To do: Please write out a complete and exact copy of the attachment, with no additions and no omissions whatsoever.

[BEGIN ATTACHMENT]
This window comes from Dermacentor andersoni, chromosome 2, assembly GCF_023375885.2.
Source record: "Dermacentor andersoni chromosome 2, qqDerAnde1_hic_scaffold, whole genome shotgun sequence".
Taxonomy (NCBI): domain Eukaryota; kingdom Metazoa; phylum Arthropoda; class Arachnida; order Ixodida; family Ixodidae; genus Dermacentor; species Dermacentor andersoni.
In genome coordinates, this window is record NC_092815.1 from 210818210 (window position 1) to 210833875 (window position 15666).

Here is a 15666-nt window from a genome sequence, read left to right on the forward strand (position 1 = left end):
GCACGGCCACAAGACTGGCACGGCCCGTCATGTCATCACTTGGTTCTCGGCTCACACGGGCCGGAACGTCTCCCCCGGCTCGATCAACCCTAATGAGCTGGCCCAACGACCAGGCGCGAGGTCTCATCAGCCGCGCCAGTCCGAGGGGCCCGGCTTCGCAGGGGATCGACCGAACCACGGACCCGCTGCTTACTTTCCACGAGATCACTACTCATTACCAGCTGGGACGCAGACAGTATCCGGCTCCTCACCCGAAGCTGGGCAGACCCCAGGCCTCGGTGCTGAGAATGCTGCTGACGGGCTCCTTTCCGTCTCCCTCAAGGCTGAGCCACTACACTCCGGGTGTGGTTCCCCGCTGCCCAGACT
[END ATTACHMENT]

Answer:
This window comes from Dermacentor andersoni, chromosome 2, assembly GCF_023375885.2.
Source record: "Dermacentor andersoni chromosome 2, qqDerAnde1_hic_scaffold, whole genome shotgun sequence".
Taxonomy (NCBI): domain Eukaryota; kingdom Metazoa; phylum Arthropoda; class Arachnida; order Ixodida; family Ixodidae; genus Dermacentor; species Dermacentor andersoni.
In genome coordinates, this window is record NC_092815.1 from 210818210 (window position 1) to 210833875 (window position 15666).

Here is a 15666-nt window from a genome sequence, read left to right on the forward strand (position 1 = left end):
GCACGGCCACAAGACTGGCACGGCCCGTCATGTCATCACTTGGTTCTCGGCTCACACGGGCCGGAACGTCTCCCCCGGCTCGATCAACCCTAATGAGCTGGCCCAACGACCAGGCGCGAGGTCTCATCAGCCGCGCCAGTCCGAGGGGCCCGGCTTCGCAGGGGATCGACCGAACCACGGACCCGCTGCTTACTTTCCACGAGATCACTACTCATTACCAGCTGGGACGCAGACAGTATCCGGCTCCTCACCCGAAGCTGGGCAGACCCCAGGCCTCGGTGCTGAGAATGCTGCTGACGGGCTCCTTTCCGTCTCCCTCAAGGCTGAGCCACTACACTCCGGGTGTGGTTCCCCGCTGCCCAGACT